If readers are ready to forgive its confused plot, the art offers much to appreciate.

VICTOR AND HUGO

Two dogs rescue their master’s accordion—and the world’s music—in Paris.

Victor and Hugo, a terrier and a basset hound, respectively, accompany their elderly, white master, Maestro, and his accordion on the banks of the River Seine. Appreciative viewers watch their performance, but a tossed salami causes Victor, Hugo, and the accordion to fall into the river. Both dogs (who start speaking once separated from their master) are illustrated with personality and emotion, and the oft-changing perspective keeps the pace moving. However, the core of the story—that Maestro’s accordion gets stuck in a tire that constantly evades capture and that said accordion suddenly houses the music of the world—feels arbitrary and even nonsensical. Victor and Hugo, along with many Parisians, chase the accordion, which somehow ends up in a sewer that Hugo and Victor access through a hidden door. Afraid they’re stuck in the sewer for good, Victor and Hugo sing a song that makes the whole of Paris sad…and leads Maestro to them. He liberates his accordion and leads the dogs back to the streets, where everyone celebrates the return of music to the world. While Blake’s lush oil paintings evoke the colors, vibrancy, diversity, and excitement of this little slice of Paris, his story is a disjointed jumble.

If readers are ready to forgive its confused plot, the art offers much to appreciate. (author’s note) (Picture book. 5-8)

Pub Date: Jan. 3, 2017

ISBN: 978-0-399-24324-0

Page Count: 40

Publisher: Philomel

Review Posted Online: Sept. 19, 2016

Kirkus Reviews Issue: Oct. 15, 2016

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THE WONKY DONKEY

The print version of a knee-slapping cumulative ditty.

In the song, Smith meets a donkey on the road. It is three-legged, and so a “wonky donkey” that, on further examination, has but one eye and so is a “winky wonky donkey” with a taste for country music and therefore a “honky-tonky winky wonky donkey,” and so on to a final characterization as a “spunky hanky-panky cranky stinky-dinky lanky honky-tonky winky wonky donkey.” A free musical recording (of this version, anyway—the author’s website hints at an adults-only version of the song) is available from the publisher and elsewhere online. Even though the book has no included soundtrack, the sly, high-spirited, eye patch–sporting donkey that grins, winks, farts, and clumps its way through the song on a prosthetic metal hoof in Cowley’s informal watercolors supplies comical visual flourishes for the silly wordplay. Look for ready guffaws from young audiences, whether read or sung, though those attuned to disability stereotypes may find themselves wincing instead or as well.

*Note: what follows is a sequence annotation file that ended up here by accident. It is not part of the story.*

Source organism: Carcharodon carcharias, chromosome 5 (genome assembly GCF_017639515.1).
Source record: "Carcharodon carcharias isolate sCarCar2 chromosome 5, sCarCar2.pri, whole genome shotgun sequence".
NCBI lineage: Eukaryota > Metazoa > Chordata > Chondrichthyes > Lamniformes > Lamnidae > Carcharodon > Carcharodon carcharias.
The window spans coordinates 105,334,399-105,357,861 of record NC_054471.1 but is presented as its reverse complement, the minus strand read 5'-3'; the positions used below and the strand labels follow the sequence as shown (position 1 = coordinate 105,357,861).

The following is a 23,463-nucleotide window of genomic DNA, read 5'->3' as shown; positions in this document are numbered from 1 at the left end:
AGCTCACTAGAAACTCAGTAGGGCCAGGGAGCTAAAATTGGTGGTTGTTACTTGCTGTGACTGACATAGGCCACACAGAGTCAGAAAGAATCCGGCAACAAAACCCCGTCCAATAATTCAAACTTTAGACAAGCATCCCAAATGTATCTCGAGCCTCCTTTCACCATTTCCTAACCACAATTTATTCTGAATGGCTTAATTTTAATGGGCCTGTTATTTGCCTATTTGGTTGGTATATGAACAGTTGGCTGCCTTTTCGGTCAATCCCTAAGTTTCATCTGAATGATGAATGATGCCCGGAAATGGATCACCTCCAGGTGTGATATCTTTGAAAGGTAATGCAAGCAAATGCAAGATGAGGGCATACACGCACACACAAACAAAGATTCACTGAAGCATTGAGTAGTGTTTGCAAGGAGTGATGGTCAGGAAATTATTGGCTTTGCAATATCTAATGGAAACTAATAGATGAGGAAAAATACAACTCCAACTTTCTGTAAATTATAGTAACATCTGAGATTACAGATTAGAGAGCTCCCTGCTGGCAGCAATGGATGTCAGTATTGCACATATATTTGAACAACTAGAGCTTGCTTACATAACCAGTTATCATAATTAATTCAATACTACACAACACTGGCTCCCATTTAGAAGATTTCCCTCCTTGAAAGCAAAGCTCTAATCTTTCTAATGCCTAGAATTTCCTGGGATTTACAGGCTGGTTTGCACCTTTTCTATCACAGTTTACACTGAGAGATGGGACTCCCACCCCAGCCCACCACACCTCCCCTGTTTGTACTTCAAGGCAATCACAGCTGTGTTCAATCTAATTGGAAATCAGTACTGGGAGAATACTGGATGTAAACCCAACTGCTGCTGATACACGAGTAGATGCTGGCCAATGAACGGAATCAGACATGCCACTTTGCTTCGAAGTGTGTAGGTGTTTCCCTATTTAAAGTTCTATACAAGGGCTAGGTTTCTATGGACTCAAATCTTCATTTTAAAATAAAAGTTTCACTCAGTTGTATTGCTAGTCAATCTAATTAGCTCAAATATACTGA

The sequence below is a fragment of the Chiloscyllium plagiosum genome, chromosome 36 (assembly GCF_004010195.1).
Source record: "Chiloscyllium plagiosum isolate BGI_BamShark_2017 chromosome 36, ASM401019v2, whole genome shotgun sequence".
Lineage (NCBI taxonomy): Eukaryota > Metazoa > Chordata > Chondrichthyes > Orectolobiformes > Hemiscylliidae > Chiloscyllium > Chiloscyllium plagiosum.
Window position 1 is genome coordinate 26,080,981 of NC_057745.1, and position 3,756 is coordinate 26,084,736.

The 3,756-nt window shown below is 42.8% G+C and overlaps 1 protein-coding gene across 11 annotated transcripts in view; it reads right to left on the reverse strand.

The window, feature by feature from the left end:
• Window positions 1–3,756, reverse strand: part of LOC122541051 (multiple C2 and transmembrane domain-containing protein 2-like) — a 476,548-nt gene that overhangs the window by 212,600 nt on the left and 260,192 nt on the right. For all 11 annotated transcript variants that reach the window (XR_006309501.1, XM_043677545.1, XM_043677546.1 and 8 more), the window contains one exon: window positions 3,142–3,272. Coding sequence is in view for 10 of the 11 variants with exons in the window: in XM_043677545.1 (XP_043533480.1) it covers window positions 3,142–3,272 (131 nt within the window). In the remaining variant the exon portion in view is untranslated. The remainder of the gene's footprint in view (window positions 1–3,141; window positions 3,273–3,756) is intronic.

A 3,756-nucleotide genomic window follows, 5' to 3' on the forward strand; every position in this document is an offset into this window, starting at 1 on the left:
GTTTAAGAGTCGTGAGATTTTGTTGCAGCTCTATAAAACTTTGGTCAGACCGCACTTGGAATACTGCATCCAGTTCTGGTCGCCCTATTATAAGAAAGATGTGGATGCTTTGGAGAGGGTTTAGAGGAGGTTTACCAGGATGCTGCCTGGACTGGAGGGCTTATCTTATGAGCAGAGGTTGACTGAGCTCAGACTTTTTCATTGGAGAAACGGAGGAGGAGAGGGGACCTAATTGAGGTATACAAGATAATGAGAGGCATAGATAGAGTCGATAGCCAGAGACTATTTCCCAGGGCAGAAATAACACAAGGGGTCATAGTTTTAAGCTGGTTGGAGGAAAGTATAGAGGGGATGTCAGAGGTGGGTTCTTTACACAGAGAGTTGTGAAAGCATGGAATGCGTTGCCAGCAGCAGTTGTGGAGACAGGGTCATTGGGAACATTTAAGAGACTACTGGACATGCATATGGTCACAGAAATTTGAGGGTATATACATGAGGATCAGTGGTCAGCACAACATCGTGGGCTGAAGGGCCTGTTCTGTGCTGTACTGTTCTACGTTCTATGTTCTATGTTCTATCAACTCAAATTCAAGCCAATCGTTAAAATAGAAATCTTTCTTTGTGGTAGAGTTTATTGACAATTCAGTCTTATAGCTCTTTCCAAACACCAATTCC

Hee haw. (Picture book. 5-7)

Pub Date: May 1, 2010

ISBN: 978-0-545-26124-1

Page Count: 26

Publisher: Scholastic

Review Posted Online: Dec. 29, 2018

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The dynamic interaction between the characters invites readers to take risks, push boundaries, and have a little unscripted...

CLAYMATES

Reinvention is the name of the game for two blobs of clay.

A blue-eyed gray blob and a brown-eyed brown blob sit side by side, unsure as to what’s going to happen next. The gray anticipates an adventure, while the brown appears apprehensive. A pair of hands descends, and soon, amid a flurry of squishing and prodding and poking and sculpting, a handsome gray wolf and a stately brown owl emerge. The hands disappear, leaving the friends to their own devices. The owl is pleased, but the wolf convinces it that the best is yet to come. An ear pulled here and an extra eye placed there, and before you can shake a carving stick, a spurt of frenetic self-exploration—expressed as a tangled black scribble—reveals a succession of smug hybrid beasts. After all, the opportunity to become a “pig-e-phant” doesn’t come around every day. But the sound of approaching footsteps panics the pair of Picassos. How are they going to “fix [them]selves” on time? Soon a hippopotamus and peacock are staring bug-eyed at a returning pair of astonished hands. The creative naiveté of the “clay mates” is perfectly captured by Petty’s feisty, spot-on dialogue: “This was your idea…and it was a BAD one.” Eldridge’s endearing sculpted images are photographed against the stark white background of an artist’s work table to great effect.

The dynamic interaction between the characters invites readers to take risks, push boundaries, and have a little unscripted fun of their own . (Picture book. 5-8)

Pub Date: June 20, 2017

ISBN: 978-0-316-30311-8

Page Count: 40

Publisher: Little, Brown

Review Posted Online: March 29, 2017

Kirkus Reviews Issue: April 15, 2017

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